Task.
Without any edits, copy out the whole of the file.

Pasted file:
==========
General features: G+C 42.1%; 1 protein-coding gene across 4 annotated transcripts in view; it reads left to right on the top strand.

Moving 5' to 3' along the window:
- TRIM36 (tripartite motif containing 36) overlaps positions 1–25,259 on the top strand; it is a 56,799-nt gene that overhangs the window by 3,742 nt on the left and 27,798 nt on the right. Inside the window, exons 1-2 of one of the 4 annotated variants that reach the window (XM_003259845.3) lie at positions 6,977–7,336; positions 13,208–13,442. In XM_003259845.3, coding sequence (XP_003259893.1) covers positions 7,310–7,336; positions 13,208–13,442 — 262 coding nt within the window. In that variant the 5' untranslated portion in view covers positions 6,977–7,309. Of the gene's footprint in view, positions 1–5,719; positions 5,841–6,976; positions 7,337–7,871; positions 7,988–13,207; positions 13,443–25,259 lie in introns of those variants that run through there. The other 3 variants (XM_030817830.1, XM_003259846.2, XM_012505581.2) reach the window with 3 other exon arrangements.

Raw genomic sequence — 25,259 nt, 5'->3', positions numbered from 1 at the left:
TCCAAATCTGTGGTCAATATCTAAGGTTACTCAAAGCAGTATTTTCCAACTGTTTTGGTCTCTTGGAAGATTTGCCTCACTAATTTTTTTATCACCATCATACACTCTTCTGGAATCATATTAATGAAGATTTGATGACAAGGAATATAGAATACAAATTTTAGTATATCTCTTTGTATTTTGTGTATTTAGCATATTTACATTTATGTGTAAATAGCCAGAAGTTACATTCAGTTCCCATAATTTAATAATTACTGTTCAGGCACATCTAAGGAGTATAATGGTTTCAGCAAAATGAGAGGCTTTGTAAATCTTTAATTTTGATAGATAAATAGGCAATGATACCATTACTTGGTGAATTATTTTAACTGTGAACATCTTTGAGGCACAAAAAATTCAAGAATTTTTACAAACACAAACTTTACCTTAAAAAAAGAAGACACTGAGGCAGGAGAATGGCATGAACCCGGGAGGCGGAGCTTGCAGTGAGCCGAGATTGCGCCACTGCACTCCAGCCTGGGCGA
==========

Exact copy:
General features: G+C 42.1%; 1 protein-coding gene across 4 annotated transcripts in view; it reads left to right on the top strand.

Moving 5' to 3' along the window:
- TRIM36 (tripartite motif containing 36) overlaps positions 1–25,259 on the top strand; it is a 56,799-nt gene that overhangs the window by 3,742 nt on the left and 27,798 nt on the right. Inside the window, exons 1-2 of one of the 4 annotated variants that reach the window (XM_003259845.3) lie at positions 6,977–7,336; positions 13,208–13,442. In XM_003259845.3, coding sequence (XP_003259893.1) covers positions 7,310–7,336; positions 13,208–13,442 — 262 coding nt within the window. In that variant the 5' untranslated portion in view covers positions 6,977–7,309. Of the gene's footprint in view, positions 1–5,719; positions 5,841–6,976; positions 7,337–7,871; positions 7,988–13,207; positions 13,443–25,259 lie in introns of those variants that run through there. The other 3 variants (XM_030817830.1, XM_003259846.2, XM_012505581.2) reach the window with 3 other exon arrangements.

Raw genomic sequence — 25,259 nt, 5'->3', positions numbered from 1 at the left:
TCCAAATCTGTGGTCAATATCTAAGGTTACTCAAAGCAGTATTTTCCAACTGTTTTGGTCTCTTGGAAGATTTGCCTCACTAATTTTTTTATCACCATCATACACTCTTCTGGAATCATATTAATGAAGATTTGATGACAAGGAATATAGAATACAAATTTTAGTATATCTCTTTGTATTTTGTGTATTTAGCATATTTACATTTATGTGTAAATAGCCAGAAGTTACATTCAGTTCCCATAATTTAATAATTACTGTTCAGGCACATCTAAGGAGTATAATGGTTTCAGCAAAATGAGAGGCTTTGTAAATCTTTAATTTTGATAGATAAATAGGCAATGATACCATTACTTGGTGAATTATTTTAACTGTGAACATCTTTGAGGCACAAAAAATTCAAGAATTTTTACAAACACAAACTTTACCTTAAAAAAAGAAGACACTGAGGCAGGAGAATGGCATGAACCCGGGAGGCGGAGCTTGCAGTGAGCCGAGATTGCGCCACTGCACTCCAGCCTGGGCGA